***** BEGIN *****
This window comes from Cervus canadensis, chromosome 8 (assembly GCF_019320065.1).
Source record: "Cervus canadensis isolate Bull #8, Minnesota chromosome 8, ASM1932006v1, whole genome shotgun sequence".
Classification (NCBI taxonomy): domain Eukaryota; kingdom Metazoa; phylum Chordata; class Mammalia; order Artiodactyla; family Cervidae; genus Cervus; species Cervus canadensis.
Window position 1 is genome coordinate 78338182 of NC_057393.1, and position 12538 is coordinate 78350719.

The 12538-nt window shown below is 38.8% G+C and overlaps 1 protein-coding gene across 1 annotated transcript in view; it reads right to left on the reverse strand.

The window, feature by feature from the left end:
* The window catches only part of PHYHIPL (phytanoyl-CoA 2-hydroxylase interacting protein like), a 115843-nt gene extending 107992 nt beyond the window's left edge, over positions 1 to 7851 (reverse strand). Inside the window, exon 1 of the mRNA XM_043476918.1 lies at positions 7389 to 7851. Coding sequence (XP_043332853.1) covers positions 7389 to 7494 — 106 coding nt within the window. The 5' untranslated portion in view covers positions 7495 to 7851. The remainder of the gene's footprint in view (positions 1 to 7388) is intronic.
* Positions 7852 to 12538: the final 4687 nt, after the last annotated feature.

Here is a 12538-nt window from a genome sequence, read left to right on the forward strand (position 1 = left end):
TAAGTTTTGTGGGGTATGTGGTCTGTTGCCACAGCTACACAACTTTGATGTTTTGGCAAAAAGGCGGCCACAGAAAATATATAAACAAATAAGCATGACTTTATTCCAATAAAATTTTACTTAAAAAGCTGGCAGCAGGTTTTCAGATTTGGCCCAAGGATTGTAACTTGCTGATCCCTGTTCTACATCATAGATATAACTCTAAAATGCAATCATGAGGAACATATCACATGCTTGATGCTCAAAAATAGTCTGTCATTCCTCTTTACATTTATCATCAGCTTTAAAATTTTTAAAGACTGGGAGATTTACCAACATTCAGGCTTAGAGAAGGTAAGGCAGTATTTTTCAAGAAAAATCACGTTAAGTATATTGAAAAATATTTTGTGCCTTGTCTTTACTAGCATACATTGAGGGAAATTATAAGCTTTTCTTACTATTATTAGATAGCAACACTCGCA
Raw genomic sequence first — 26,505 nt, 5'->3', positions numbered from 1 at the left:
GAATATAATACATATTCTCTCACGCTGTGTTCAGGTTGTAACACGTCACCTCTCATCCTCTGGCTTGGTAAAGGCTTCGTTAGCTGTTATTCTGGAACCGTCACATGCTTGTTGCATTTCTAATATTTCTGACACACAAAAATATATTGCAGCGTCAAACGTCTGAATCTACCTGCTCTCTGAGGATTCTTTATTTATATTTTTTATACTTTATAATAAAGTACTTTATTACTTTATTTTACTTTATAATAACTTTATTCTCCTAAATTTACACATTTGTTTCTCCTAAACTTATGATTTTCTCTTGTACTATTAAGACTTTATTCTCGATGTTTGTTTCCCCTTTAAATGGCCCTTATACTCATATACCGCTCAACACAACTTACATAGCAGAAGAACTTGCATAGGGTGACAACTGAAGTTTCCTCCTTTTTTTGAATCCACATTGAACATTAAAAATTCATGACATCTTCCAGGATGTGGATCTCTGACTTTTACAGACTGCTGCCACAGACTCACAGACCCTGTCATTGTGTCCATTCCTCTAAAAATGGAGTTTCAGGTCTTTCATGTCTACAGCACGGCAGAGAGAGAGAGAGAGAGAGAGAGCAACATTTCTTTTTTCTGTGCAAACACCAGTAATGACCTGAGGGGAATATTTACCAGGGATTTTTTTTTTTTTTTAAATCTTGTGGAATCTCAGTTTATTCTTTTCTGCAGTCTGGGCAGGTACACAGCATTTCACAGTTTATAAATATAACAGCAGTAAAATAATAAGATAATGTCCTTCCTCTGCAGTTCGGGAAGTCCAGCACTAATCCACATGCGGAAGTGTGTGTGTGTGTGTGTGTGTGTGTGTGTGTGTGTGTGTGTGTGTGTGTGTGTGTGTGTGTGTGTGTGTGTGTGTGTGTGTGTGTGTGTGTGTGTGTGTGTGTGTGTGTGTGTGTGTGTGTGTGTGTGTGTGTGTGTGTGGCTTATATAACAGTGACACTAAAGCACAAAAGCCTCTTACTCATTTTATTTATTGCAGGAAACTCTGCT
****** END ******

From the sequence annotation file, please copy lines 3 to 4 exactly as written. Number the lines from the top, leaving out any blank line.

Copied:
Classification (NCBI taxonomy): domain Eukaryota; kingdom Metazoa; phylum Chordata; class Mammalia; order Artiodactyla; family Cervidae; genus Cervus; species Cervus canadensis.
Window position 1 is genome coordinate 78338182 of NC_057393.1, and position 12538 is coordinate 78350719.